||Trunk Functions and Trunk Motor Control in Stroke Patients
||Institute of Allied Health Sciences
Trunk motor control
Trunk reposition sense
Trunk muscle strength
方法: 本研究徵召了15位慢性中風患者以及15位年齡性別與患者配對之健康受試者。(1) 第一部分，每位受試者以最快速度執行軀幹穩定時非偏癱側肩關節上抬至屈曲90度以及非偏癱側髖關節屈曲至抬離地面，並以自選的速度完成軀幹自主彎曲或是伸直的動作。軀幹以及動作肢體的運動學參數以動作分析儀作記錄。(2) 第二部分，以肌電圖分析對稱的軀幹自主彎曲或是伸直的動作，並比較兩組間的軀幹本體感覺。(3)第三部分，受試者以自選的速度執行坐姿前伸動作，越遠越好，但不可失去平衡或是改變支持底面積。研究記錄與分析軀幹和前伸手臂的運動學以及軀幹兩側的肌電訊號。另外，以等長軀幹肌力測試儀量測軀幹屈曲、伸直、側彎以及旋轉的最大力量。
結果:研究結果發現: (1)中風患者在坐姿下肩關節彎曲、髖關節彎曲、軀幹往前彎曲或是往後伸直動作中左右方向的質量中心位移量都比健康受試者要來的大，且質量中心位移速度在髖關節彎曲也較健康受試者大。健康受試者的動作速度在肩關節彎曲、軀幹往前彎曲或是往後伸直動作中都比中風患者要來的大，中風患者的臨床測試結果只和軀幹彎曲或伸直動作有關。(2) 在軀幹往前彎曲動作方面，中風患者表現在兩側腹內斜肌活化的對稱性(symmetry index)較健康受試者低、腹肌在時序上的同步(temporal synchronization)也較低。而在軀幹往後伸直動作方面，中風患者的豎脊肌在對稱性以及交互相關都較低。病人顯示在軀幹本體覺中的伸直復位角度較大。在所有受試者中，軀幹復位角度和兩側軀幹肌肉的交互相關成負相關。(3) 在坐姿前伸動作中，中風患者的質量中心前向位移量、位移速度、上臂和軀幹肢段移動的角速度都較健康受試者小；而在肌電訊號方面，中風患者左右兩側腹內斜肌以及兩側闊背肌肌電訊號在時序上的同步程度較健康受試者低。另外，中風患者的軀幹伸直、側彎、和旋轉肌力也都較健康受試者差。在所有的受試者中，肌肉力量與質量中心的前向位移量，以及兩側闊背肌肌電訊號在時序上的同步程度皆有正相關。
Background and purposes: Residual motor-sensory impairments and disability afflicting patients with stroke are not limited to the limbs, trunk functions are affected as well. There were knowledge gaps regarding trunk performance in patients with stroke. Therefore, the purposes of the current study were to investigate differences between patients with chronic stroke and age-matched healthy controls in trunk stability and trunk control ability by assessing the kinematic parameters during voluntary limb, symmetrical trunk, and trunk combining limb movements, and the bilateral trunk muscle activation during trunk movement and trunk combined limb movements. Additionally, the relationship between trunk stability and clinical measurements, trunk muscle function and trunk proprioception, and the performance of trunk combining limb movement and trunk muscle strength were also examined.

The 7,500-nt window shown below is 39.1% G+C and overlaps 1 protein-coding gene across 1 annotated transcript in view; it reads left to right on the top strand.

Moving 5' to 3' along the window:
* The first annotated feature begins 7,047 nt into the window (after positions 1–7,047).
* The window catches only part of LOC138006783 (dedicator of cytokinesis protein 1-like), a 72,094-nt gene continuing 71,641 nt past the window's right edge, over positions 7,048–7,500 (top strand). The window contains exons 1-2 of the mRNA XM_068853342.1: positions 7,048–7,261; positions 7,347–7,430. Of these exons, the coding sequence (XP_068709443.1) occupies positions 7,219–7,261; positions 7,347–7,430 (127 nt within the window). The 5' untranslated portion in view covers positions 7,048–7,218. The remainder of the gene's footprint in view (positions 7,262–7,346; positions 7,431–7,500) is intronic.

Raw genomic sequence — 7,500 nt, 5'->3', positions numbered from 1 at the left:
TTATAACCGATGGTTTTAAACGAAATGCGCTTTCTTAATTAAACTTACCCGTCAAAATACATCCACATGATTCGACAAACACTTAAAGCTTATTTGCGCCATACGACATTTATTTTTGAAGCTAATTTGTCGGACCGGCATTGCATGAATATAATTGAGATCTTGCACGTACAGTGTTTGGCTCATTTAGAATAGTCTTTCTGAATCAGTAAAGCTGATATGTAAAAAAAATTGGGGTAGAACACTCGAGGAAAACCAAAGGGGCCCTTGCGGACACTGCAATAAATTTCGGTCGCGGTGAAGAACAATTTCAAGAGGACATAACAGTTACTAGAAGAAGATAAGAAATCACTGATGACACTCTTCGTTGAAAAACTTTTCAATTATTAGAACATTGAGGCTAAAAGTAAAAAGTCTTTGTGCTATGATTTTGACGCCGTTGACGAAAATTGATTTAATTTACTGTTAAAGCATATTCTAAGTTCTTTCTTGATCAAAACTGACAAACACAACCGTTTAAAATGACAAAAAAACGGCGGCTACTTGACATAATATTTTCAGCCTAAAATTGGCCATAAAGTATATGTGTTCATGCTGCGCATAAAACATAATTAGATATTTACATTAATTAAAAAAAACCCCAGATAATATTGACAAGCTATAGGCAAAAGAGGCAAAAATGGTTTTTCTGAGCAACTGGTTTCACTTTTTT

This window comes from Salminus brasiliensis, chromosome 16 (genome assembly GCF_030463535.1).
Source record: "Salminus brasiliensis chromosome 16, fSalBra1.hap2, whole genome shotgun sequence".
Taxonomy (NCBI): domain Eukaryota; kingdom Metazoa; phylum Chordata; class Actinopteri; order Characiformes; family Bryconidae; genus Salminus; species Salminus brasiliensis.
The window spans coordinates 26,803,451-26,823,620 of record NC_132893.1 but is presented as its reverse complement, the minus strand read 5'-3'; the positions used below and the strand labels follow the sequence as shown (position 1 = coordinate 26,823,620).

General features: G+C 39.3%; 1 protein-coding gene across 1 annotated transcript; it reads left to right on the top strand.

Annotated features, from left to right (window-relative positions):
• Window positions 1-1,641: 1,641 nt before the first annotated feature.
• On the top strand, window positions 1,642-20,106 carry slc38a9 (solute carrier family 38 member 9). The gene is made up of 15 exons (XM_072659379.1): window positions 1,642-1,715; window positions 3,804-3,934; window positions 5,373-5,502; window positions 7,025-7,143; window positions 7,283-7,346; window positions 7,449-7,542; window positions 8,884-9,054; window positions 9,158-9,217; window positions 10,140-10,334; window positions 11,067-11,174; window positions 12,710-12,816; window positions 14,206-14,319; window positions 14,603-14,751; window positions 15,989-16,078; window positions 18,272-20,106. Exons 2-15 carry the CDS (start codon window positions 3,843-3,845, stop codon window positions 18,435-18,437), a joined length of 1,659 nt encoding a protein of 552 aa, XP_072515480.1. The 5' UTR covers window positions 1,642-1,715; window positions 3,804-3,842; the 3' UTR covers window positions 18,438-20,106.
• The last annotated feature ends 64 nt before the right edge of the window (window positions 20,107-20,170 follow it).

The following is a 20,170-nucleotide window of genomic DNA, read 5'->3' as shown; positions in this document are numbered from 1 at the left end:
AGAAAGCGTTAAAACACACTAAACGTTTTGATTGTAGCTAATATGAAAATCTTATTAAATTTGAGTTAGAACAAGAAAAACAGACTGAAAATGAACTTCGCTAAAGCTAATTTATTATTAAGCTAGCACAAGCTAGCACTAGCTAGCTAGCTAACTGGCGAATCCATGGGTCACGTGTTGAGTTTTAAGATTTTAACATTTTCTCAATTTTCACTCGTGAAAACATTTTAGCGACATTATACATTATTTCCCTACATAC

Methods: Fifteen stroke patients and 15 age- and gender-matched healthy subjects participated. (1) Each subject performed flexion of the hip and shoulder of the non-paretic or matched side as fast as possible, as well as trunk flexion and extension at a self-selected speed. A Qualisys motion system was employed to track the kinematics of the trunk and limbs. (2) Bilateral trunk muscle activations were assessed by electromyography during trunk flexion and extension. Trunk re-position errors in trunk flexion and extension directions were recorded by a Qualisys motion system. (3) Each subject performed seated reach as far as possible at a self-selected speed without losing balance or changing the base of support. Kinematics of arm and trunk, and bilateral trunk muscle activation during movement were collected. Maximal trunk muscle strength in flexion, extension, side-bending, and rotation was assessed by an isometric trunk muscle strength dynamometer.
Results: (1) Patients presented larger mediolateral displacement of the center of mass during all limb and trunk movements, and larger velocity of center of mass during hip flexion movement. Healthy subjects showed a greater movement velocity during shoulder flexion, trunk flexion and extension. Patients’ clinical measurements only correlated with movement characteristics during voluntary trunk motions. (2) Patients presented lower symmetrical muscle activation of bilateral internal oblique and lower cross-correlation of abdominal muscles during trunk flexion, and lower symmetry index and cross-correlation of erector spinae in trunk extension. Patients showed larger trunk extension re-position error. Smaller trunk re-position error was associated with higher cross-correlation of bilateral trunk muscles during trunk movements in all subjects. (3) The trunk motor performance in patients during seated reach were compromised in the anterior displacement of COM, reach distance, velocity of the COM / arm/ trunk segment, and cross-correlation of IO and LD muscles. Patients showed less muscle strength on trunk extension, side-bending, and rotation than healthy control subjects. The anterior displacement of COM and the marker on the jugular notch were associated with the trunk muscle strength. Only cross-correlation of LD muscle was correlated with trunk muscle strength.
Conclusion: Trunk motor control in patients with chronic stroke was compromised during voluntary non-paretic limb movement, trunk movement, and trunk combined limb movement. Clinicians should also pay attention to the trunk proprioception, trunk muscle strength as well as trunk movements. Rehabilitation of patients with chronic stroke should include programs to improve trunk functions and trunk motor control.
Table of Contents
Table of Contents…Ⅶ
Lists of Tables…XI